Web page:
According to Jon Udell, extremism is dead. How silly! Sometimes, whether you know it or not, the truth is not shades of grey that requires finding a middle ground, it’s boolean. Take REST vs. Web services, for example. REST is a simply a superior architecture by all important measures, than what people know to be Web services (the definition’s so fuzzy, it’s hard to pin down a specific one to argue against). End of story. And not just in the “oh yah, I guess I’d prefer REST” sense, but in the “Web services will fail to achieve their goal, and ultimately be discarded” sense. Just because someone hasn’t done the homework necessary to properly evaluate REST, does not change this.

Extremism will live on, so long as there is right and wrong.

In the words of Henry Hazlitt (though the snippet starts slightly out-of-context);

“We Haven’t Been Good Enough”

I am going to give what is no doubt a terribly oversimplified answer to that question. In the first place, we are almost hopelessly outnumbered. Our voices are simply drowned out in the general tumult and clamor. But there is another reason. And this is hard to say, above all to an audience of this sort, which contains some of the most brilliant writers and minds in the fields of economics, of jurisprudence, of politics, not only of this age but of any age. But the hard thing must be said that, collectively, we just haven’t been good enough. We haven’t convinced the majority. Is this because the majority just won’t listen to reason? I am enough of an optimist, and I have enough faith in human nature, to believe that people will listen to reason if they are convinced that it is reason. Somewhere, there must be some missing argument, something that we haven’t seen clearly enough, or said clearly enough, or, perhaps, just not said often enough.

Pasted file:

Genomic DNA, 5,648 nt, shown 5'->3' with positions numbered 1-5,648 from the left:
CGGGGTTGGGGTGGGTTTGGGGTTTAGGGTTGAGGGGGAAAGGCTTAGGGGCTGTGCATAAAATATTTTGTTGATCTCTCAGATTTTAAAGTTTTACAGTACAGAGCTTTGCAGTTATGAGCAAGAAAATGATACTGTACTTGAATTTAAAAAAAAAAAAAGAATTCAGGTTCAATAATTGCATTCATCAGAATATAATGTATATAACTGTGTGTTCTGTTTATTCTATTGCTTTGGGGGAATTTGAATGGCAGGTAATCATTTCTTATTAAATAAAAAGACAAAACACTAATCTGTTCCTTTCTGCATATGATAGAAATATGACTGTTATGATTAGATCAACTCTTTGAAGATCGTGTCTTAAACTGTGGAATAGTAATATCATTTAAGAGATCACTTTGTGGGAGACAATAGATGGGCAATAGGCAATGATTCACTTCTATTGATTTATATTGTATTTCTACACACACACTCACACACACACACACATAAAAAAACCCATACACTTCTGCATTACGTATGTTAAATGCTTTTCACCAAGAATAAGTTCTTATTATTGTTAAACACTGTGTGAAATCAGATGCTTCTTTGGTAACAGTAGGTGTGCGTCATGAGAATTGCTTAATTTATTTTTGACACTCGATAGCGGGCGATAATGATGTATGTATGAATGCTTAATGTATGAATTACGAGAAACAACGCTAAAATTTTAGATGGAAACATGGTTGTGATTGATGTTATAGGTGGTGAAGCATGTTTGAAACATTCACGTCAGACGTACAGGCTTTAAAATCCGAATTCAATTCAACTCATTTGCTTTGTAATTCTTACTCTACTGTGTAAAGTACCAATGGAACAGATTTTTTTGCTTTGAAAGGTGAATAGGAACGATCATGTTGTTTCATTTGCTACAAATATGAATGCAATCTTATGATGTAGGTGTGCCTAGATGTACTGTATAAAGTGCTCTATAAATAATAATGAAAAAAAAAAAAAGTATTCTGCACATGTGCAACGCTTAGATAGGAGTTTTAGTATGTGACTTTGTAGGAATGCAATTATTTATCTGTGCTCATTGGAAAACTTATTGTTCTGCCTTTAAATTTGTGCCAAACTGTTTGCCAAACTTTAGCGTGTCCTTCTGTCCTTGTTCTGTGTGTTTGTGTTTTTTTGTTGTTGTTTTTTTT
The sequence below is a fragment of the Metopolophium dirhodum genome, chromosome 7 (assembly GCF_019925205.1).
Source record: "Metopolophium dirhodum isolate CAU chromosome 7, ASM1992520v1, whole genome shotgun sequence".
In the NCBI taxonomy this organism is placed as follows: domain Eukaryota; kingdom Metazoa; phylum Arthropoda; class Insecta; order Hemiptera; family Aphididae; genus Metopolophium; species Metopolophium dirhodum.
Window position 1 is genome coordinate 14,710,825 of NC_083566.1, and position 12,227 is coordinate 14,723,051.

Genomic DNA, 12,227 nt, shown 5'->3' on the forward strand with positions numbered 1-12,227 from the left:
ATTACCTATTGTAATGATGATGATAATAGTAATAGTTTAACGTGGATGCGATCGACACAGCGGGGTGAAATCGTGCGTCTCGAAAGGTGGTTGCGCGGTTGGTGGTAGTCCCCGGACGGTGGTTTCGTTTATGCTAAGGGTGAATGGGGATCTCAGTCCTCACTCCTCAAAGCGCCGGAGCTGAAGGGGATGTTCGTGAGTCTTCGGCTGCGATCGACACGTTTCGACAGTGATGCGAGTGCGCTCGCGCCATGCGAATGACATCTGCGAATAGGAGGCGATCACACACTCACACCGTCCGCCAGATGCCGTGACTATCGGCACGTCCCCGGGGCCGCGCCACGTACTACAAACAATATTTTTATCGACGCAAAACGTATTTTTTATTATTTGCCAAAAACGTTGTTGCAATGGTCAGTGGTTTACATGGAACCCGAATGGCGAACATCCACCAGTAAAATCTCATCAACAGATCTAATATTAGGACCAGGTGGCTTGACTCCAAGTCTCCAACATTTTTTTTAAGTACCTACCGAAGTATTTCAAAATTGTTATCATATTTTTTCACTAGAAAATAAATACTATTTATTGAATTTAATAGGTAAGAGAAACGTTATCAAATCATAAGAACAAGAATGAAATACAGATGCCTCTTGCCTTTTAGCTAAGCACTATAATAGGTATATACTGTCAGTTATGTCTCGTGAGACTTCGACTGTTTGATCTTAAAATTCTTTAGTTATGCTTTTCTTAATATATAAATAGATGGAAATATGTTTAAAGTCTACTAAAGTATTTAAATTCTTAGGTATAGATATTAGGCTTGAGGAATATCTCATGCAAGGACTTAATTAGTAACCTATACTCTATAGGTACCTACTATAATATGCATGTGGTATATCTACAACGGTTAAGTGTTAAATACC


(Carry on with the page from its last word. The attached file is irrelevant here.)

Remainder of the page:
A minority is in a very awkward position. The individuals in it can’t afford to be just as good as the individuals in the majority. If they hope to convert the majority they have to be much better; and the smaller the minority, the better they have to be. They have to think better. They have to know more. They have to write better. They have to have better controversial manners. Above all, they have to have far more courage. And they have to be infinitely patient.

(thanks to Roger Costello for the pointer)